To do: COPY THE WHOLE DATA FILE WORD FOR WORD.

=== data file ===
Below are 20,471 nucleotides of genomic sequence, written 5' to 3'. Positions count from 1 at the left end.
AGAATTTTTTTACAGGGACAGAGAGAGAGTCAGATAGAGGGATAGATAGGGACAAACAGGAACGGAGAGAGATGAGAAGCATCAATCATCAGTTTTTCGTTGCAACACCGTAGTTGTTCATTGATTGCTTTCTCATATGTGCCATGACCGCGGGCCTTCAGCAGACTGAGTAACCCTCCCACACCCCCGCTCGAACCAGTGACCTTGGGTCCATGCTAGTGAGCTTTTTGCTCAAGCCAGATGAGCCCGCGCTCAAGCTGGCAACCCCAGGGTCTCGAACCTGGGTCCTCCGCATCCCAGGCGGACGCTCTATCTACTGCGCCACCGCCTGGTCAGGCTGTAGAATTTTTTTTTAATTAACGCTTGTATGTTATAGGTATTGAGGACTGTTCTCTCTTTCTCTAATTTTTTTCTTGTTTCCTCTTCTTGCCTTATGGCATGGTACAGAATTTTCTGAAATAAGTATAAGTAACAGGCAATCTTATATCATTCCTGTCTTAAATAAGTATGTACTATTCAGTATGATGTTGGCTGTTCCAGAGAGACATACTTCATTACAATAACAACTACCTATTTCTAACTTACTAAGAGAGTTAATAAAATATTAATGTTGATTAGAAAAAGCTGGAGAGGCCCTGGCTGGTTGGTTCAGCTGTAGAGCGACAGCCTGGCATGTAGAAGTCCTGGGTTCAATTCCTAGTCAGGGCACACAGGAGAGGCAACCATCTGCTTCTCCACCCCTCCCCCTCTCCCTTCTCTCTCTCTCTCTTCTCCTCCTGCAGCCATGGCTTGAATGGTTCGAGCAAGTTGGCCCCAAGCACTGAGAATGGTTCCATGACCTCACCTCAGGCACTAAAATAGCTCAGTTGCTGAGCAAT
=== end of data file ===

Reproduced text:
Below are 20,471 nucleotides of genomic sequence, written 5' to 3'. Positions count from 1 at the left end.
AGAATTTTTTTACAGGGACAGAGAGAGAGTCAGATAGAGGGATAGATAGGGACAAACAGGAACGGAGAGAGATGAGAAGCATCAATCATCAGTTTTTCGTTGCAACACCGTAGTTGTTCATTGATTGCTTTCTCATATGTGCCATGACCGCGGGCCTTCAGCAGACTGAGTAACCCTCCCACACCCCCGCTCGAACCAGTGACCTTGGGTCCATGCTAGTGAGCTTTTTGCTCAAGCCAGATGAGCCCGCGCTCAAGCTGGCAACCCCAGGGTCTCGAACCTGGGTCCTCCGCATCCCAGGCGGACGCTCTATCTACTGCGCCACCGCCTGGTCAGGCTGTAGAATTTTTTTTTAATTAACGCTTGTATGTTATAGGTATTGAGGACTGTTCTCTCTTTCTCTAATTTTTTTCTTGTTTCCTCTTCTTGCCTTATGGCATGGTACAGAATTTTCTGAAATAAGTATAAGTAACAGGCAATCTTATATCATTCCTGTCTTAAATAAGTATGTACTATTCAGTATGATGTTGGCTGTTCCAGAGAGACATACTTCATTACAATAACAACTACCTATTTCTAACTTACTAAGAGAGTTAATAAAATATTAATGTTGATTAGAAAAAGCTGGAGAGGCCCTGGCTGGTTGGTTCAGCTGTAGAGCGACAGCCTGGCATGTAGAAGTCCTGGGTTCAATTCCTAGTCAGGGCACACAGGAGAGGCAACCATCTGCTTCTCCACCCCTCCCCCTCTCCCTTCTCTCTCTCTCTCTTCTCCTCCTGCAGCCATGGCTTGAATGGTTCGAGCAAGTTGGCCCCAAGCACTGAGAATGGTTCCATGACCTCACCTCAGGCACTAAAATAGCTCAGTTGCTGAGCAAT